Data Structures   3.  Sorts of Domain Definitions 4.  Manipulations of Domain Definitions 5.  Translating Domain Definitions 6.  Dialogue Sessions 7.  Example of Concentric Circles 8.  Example of Domain Substitution applied to Concentric Circles 9.  Example of an Order Processing Application 10.Example of an Airport Information System 11.Example of a Rental Boat Business 12.Benefits of Domain Definitions

STRATEGY

1 Purpose

2 Problem Description

3 Domain Definitions

4 Elisa Components

1  Purpose

Define a family of algorithms, encapsulate each one, and make them interchangeable. Strategy lets the algorithm vary independently from clients that use it. Also known as Policy.

2  Problem Description

Many algorithms exist for breaking a stream of text into lines. Hard-wiring all such algorithms into the classes that require them isn't desirable for several reasons:

• Clients that need linebreaking get more complex if they include the linebreaking code. That makes clients bigger and harder to maintain, especially if they support multiple linebreaking algorithms.
• Different algorithms will be appropriate at different times. We don't want to support multiple linebreaking algorithms if we don't use them all.
• It's difficult to add new algorithms and vary existing ones when linebreaking is an integral part of a client.

We can avoid these problems by defining classes that encapsulate different linebreaking algorithms. An algorithm that's encapsulated in this way is called a strategy.

Suppose a Composition class is responsible for maintaining and updating the linebreaks of text displayed in a text viewer. Linebreaking strategies aren't implemented by the class Composition. Instead, they are implemented separately by subclasses of the abstract Compositor class. Compositor subclasses implement different strategies:

• SimpleCompositor implements a simple strategy that determines linebreaks one at a time.
• TeXCompositor implements the TeX algorithm for finding linebreaks. This strategy tries to optimize linebreaks globally, that is, one paragraph at a time.
• ArrayCompositor implements a strategy that selects breaks so that each row has a fixed number of items. It's useful for breaking a collection of icons into rows, for example.

A Composition maintains a reference to a Compositor object. Whenever a Composition reformats its text, it forwards this responsibility to its Compositor object. The client of Composition specifies which Compositor should be used by installing the Compositor it desires into the Composition.

3  Domain Definitions

We will transform the top-level relations into a set of corresponding domain definitions:

Compositor  =  SimpleCompositor | TeXCompositor  |  ArrayCompositor

Composition  =  . . . +  . . .

The next step is to translate the domain definitions into a number of Elisa components. In addition, we will use skeletons of definitions as shown in the preceding domain relationships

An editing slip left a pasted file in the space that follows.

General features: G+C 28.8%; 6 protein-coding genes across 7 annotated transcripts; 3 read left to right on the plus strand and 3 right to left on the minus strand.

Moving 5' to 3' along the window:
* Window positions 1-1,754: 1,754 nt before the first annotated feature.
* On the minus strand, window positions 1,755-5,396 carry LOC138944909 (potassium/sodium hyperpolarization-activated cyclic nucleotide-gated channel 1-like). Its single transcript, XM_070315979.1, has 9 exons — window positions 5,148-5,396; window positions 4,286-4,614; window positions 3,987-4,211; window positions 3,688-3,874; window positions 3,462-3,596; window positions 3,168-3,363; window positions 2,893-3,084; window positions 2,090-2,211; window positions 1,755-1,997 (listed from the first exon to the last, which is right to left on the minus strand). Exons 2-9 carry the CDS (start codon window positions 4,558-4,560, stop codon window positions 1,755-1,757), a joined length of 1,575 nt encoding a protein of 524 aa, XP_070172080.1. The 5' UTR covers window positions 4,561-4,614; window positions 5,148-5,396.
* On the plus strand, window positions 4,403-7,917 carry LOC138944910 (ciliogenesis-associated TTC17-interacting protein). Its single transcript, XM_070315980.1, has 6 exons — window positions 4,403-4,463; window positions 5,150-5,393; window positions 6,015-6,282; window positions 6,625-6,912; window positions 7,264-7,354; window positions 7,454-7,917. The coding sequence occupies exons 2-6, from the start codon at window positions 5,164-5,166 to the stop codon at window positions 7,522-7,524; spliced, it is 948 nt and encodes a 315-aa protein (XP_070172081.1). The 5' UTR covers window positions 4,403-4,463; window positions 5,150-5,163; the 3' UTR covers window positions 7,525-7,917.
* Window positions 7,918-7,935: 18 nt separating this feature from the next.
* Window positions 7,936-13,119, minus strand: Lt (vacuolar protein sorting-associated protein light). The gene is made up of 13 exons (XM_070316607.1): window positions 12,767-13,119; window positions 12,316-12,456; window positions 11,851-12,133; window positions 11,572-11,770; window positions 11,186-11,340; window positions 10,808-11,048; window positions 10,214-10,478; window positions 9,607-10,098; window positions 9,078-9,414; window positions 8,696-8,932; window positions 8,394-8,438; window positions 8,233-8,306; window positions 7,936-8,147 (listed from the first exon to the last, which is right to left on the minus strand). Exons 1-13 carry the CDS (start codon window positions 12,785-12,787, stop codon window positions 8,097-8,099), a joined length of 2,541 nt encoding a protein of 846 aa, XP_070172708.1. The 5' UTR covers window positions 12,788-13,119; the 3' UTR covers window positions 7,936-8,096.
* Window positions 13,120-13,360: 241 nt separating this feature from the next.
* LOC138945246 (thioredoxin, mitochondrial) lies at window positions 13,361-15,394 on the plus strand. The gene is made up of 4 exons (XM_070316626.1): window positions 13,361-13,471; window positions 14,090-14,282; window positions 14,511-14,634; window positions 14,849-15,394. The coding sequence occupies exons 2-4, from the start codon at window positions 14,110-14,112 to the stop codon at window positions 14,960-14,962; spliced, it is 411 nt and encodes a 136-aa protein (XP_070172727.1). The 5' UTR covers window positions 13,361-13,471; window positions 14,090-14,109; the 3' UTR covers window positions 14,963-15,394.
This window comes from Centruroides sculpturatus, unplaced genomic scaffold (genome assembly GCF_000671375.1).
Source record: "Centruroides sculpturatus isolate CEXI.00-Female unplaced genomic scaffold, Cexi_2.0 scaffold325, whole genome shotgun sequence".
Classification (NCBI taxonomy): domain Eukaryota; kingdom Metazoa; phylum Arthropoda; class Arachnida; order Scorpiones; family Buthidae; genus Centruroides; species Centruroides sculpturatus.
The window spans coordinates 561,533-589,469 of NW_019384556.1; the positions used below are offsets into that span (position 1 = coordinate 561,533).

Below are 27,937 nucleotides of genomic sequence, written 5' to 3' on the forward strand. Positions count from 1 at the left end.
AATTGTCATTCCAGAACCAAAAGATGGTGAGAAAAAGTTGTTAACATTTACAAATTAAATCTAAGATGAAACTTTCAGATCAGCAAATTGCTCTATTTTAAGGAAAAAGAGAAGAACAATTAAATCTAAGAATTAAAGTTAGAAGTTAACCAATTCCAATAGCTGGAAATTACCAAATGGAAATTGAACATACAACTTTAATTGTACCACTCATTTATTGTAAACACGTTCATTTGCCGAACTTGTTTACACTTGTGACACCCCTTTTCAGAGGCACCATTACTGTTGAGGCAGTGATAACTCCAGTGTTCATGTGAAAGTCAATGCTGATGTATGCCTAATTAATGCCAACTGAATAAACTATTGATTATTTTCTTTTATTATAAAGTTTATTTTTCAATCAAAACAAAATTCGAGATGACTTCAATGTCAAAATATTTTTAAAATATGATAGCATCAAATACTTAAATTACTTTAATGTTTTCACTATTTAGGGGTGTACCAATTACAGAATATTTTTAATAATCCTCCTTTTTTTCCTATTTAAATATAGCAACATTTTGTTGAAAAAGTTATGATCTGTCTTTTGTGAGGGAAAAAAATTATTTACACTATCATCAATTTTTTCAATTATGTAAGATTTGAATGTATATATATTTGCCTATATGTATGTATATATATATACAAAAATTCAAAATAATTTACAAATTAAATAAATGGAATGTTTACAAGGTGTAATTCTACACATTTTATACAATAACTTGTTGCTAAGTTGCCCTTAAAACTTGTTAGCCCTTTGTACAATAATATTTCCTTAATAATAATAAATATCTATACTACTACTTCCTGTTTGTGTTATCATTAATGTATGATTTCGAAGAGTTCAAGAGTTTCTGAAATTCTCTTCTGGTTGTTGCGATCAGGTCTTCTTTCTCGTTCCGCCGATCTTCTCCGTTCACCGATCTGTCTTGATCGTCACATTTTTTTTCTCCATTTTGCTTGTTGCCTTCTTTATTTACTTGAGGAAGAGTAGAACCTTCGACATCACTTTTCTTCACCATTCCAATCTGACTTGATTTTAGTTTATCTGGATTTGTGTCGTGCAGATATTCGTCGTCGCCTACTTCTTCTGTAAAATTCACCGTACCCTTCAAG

4  Elisa components

Based on the domain definitions a set of related components are derived. The first component implements  a skeleton of the  Compositor = Simple Compositor | TeXCompositor  |  Array Compositor  domain.

component Compositors;
type Compositor = category(Simple Compositor,TeXCompositor,ArrayCompositor);

Compose(Compositor) -> result;

. . .
begin

<<implementations of >>

Compose(SimpleCompositor:simpleCompositor) = Compose(simpleCompositor);

Compose(TeXCompositor:teXCompositor)       = Compose(teXCompositor);

Compose(ArrayCompositor:arrayCompositor)   = Compose(arrayCompositor);

. . .

end component Compositors;

The following component is a skeleton example of a SimpleCompositor component:

component SimpleCompositors;
type SimpleCompositor;

CreateSimpleCompositor(Compositor) -> SimpleCompositor;

Compositor(SimpleCompositor)       -> Compositor;

Compose(SimpleCompositor)          -> result;

. . .
begin

<<implementations of >>

CreateSimpleCompositor(compositor) = SimpleCompositor:[ ..compositor... ];

Compositor(simpleCompositor) = simpleCompositor.compositor;

Compose(simpleCompositor) = ...;

. . .

end component SimpleCompositors;

The following component is a skeleton example of a TeXCompositor

component TeXCompositors;
type TeXCompositor;

CreateTeXCompositor(Compositor) -> TeXCompositor;

Compositor(TeXCompositor)       -> Compositor;

Compose(TeXCompositor)          -> result;

. . .
begin

<<implementations of >>

CreateTeXCompositor(compositor ) = TeXCompositor:[ ..compositor... ];

Compositor(teXCompositor) = teXCompositor.compositor;

Compose(teXCompositor) = ...;

. . .

end component TeXCompositors;

The following component is a skeleton example of a ArrayCompositor

component ArrayCompositors;
type ArrayCompositor;

CreateArrayCompositor(Compositor) -> ArrayCompositor;

Compositor(ArrayCompositor)       -> Compositor;

Compose(ArrayCompositor)          -> result;

. . .
begin

<<implementations of >>

CreateArrayCompositor(compositor ) = ArrayCompositor:[ ..compositor... ];

Compositor(arrayCompositor) = arrayCompositor.compositor;

Compose(arrayCompositor) = ...;

. . .

end component ArrayCompositors;

The following component is a skeleton example of a Composition

component Compositions;
type Composition;

CreateComposition(Compositor) -> Composition;

Compositor(Composition) -> Compositor;

Traverse(Composition)   -> result;

Repair(Composition)     -> result;

. . .
begin

<<implementations of >>

CreateComposition(compositor ) = Composition:[ ..compositor... ];

Compositor(composition) = composition.compositor;

Traverse(composition) = . . .;

Repair(composition) = . . .;

. . .

end component Compositions;

 Part 5: Design Patterns Strategy

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